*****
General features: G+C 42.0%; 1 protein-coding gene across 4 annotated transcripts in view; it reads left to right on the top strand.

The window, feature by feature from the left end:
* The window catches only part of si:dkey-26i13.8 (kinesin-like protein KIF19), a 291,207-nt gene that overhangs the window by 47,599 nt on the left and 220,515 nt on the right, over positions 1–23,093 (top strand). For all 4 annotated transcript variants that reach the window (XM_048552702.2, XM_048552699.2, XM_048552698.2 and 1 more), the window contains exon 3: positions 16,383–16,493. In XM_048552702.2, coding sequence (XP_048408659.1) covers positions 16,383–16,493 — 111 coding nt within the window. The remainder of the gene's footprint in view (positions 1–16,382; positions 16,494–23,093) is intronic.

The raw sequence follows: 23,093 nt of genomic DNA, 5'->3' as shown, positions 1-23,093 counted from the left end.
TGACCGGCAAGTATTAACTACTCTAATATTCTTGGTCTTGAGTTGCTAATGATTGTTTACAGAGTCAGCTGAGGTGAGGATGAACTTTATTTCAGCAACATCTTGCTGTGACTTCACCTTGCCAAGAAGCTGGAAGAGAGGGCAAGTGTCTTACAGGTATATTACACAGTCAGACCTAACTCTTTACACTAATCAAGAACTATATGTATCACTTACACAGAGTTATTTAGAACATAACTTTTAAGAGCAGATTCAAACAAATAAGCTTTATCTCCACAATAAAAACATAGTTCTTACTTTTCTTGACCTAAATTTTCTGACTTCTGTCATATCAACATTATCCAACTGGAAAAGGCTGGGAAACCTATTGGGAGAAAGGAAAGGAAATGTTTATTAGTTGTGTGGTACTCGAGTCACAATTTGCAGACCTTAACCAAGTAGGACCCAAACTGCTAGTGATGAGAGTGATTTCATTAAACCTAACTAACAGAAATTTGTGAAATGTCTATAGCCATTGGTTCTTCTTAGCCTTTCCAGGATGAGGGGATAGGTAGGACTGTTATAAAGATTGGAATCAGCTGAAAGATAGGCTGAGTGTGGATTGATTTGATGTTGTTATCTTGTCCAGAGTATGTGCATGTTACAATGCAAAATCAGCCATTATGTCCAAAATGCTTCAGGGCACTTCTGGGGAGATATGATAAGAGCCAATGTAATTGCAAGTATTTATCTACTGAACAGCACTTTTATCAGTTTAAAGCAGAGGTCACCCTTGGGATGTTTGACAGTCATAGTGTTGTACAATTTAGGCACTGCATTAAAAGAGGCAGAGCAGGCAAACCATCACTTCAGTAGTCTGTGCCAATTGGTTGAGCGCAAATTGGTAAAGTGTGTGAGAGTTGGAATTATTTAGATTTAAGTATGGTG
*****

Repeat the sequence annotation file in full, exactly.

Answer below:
General features: G+C 42.0%; 1 protein-coding gene across 4 annotated transcripts in view; it reads left to right on the top strand.

The window, feature by feature from the left end:
* The window catches only part of si:dkey-26i13.8 (kinesin-like protein KIF19), a 291,207-nt gene that overhangs the window by 47,599 nt on the left and 220,515 nt on the right, over positions 1–23,093 (top strand). For all 4 annotated transcript variants that reach the window (XM_048552702.2, XM_048552699.2, XM_048552698.2 and 1 more), the window contains exon 3: positions 16,383–16,493. In XM_048552702.2, coding sequence (XP_048408659.1) covers positions 16,383–16,493 — 111 coding nt within the window. The remainder of the gene's footprint in view (positions 1–16,382; positions 16,494–23,093) is intronic.

The raw sequence follows: 23,093 nt of genomic DNA, 5'->3' as shown, positions 1-23,093 counted from the left end.
TGACCGGCAAGTATTAACTACTCTAATATTCTTGGTCTTGAGTTGCTAATGATTGTTTACAGAGTCAGCTGAGGTGAGGATGAACTTTATTTCAGCAACATCTTGCTGTGACTTCACCTTGCCAAGAAGCTGGAAGAGAGGGCAAGTGTCTTACAGGTATATTACACAGTCAGACCTAACTCTTTACACTAATCAAGAACTATATGTATCACTTACACAGAGTTATTTAGAACATAACTTTTAAGAGCAGATTCAAACAAATAAGCTTTATCTCCACAATAAAAACATAGTTCTTACTTTTCTTGACCTAAATTTTCTGACTTCTGTCATATCAACATTATCCAACTGGAAAAGGCTGGGAAACCTATTGGGAGAAAGGAAAGGAAATGTTTATTAGTTGTGTGGTACTCGAGTCACAATTTGCAGACCTTAACCAAGTAGGACCCAAACTGCTAGTGATGAGAGTGATTTCATTAAACCTAACTAACAGAAATTTGTGAAATGTCTATAGCCATTGGTTCTTCTTAGCCTTTCCAGGATGAGGGGATAGGTAGGACTGTTATAAAGATTGGAATCAGCTGAAAGATAGGCTGAGTGTGGATTGATTTGATGTTGTTATCTTGTCCAGAGTATGTGCATGTTACAATGCAAAATCAGCCATTATGTCCAAAATGCTTCAGGGCACTTCTGGGGAGATATGATAAGAGCCAATGTAATTGCAAGTATTTATCTACTGAACAGCACTTTTATCAGTTTAAAGCAGAGGTCACCCTTGGGATGTTTGACAGTCATAGTGTTGTACAATTTAGGCACTGCATTAAAAGAGGCAGAGCAGGCAAACCATCACTTCAGTAGTCTGTGCCAATTGGTTGAGCGCAAATTGGTAAAGTGTGTGAGAGTTGGAATTATTTAGATTTAAGTATGGTG